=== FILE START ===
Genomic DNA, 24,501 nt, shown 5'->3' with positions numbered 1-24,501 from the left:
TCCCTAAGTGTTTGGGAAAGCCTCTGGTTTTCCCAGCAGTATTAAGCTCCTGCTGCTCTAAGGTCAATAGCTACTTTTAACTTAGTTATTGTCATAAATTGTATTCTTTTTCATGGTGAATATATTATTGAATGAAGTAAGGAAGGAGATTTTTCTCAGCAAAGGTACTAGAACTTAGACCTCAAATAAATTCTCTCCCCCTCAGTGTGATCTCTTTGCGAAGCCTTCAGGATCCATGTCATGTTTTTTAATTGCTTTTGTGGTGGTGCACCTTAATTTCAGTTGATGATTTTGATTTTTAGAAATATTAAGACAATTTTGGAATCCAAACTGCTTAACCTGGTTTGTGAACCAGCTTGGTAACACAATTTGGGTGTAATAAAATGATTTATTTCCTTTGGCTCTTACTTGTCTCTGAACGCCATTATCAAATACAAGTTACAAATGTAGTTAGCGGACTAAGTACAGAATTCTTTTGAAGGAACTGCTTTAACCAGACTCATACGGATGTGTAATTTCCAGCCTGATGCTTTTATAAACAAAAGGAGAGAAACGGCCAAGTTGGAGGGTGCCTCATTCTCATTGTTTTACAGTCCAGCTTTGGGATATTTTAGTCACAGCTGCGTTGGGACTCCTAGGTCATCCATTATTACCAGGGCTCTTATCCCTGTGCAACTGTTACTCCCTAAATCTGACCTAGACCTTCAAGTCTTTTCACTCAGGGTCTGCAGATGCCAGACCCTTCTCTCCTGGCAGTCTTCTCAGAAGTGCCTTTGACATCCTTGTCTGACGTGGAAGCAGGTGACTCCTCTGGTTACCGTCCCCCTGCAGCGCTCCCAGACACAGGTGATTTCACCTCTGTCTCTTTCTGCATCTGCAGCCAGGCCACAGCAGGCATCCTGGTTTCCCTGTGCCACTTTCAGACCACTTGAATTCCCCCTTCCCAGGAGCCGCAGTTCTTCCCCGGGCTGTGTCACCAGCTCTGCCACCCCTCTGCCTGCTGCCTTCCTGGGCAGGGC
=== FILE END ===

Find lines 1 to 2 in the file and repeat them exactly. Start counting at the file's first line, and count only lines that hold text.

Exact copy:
Genomic DNA, 24,501 nt, shown 5'->3' with positions numbered 1-24,501 from the left:
TCCCTAAGTGTTTGGGAAAGCCTCTGGTTTTCCCAGCAGTATTAAGCTCCTGCTGCTCTAAGGTCAATAGCTACTTTTAACTTAGTTATTGTCATAAATTGTATTCTTTTTCATGGTGAATATATTATTGAATGAAGTAAGGAAGGAGATTTTTCTCAGCAAAGGTACTAGAACTTAGACCTCAAATAAATTCTCTCCCCCTCAGTGTGATCTCTTTGCGAAGCCTTCAGGATCCATGTCATGTTTTTTAATTGCTTTTGTGGTGGTGCACCTTAATTTCAGTTGATGATTTTGATTTTTAGAAATATTAAGACAATTTTGGAATCCAAACTGCTTAACCTGGTTTGTGAACCAGCTTGGTAACACAATTTGGGTGTAATAAAATGATTTATTTCCTTTGGCTCTTACTTGTCTCTGAACGCCATTATCAAATACAAGTTACAAATGTAGTTAGCGGACTAAGTACAGAATTCTTTTGAAGGAACTGCTTTAACCAGACTCATACGGATGTGTAATTTCCAGCCTGATGCTTTTATAAACAAAAGGAGAGAAACGGCCAAGTTGGAGGGTGCCTCATTCTCATTGTTTTACAGTCCAGCTTTGGGATATTTTAGTCACAGCTGCGTTGGGACTCCTAGGTCATCCATTATTACCAGGGCTCTTATCCCTGTGCAACTGTTACTCCCTAAATCTGACCTAGACCTTCAAGTCTTTTCACTCAGGGTCTGCAGATGCCAGACCCTTCTCTCCTGGCAGTCTTCTCAGAAGTGCCTTTGACATCCTTGTCTGACGTGGAAGCAGGTGACTCCTCTGGTTACCGTCCCCCTGCAGCGCTCCCAGACACAGGTGATTTCACCTCTGTCTCTTTCTGCATCTGCAGCCAGGCCACAGCAGGCATCCTGGTTTCCCTGTGCCACTTTCAGACCACTTGAATTCCCCCTTCCCAGGAGCCGCAGTTCTTCCCCGGGCTGTGTCACCAGCTCTGCCACCCCTCTGCCTGCTGCCTTCCTGGGCAGGGC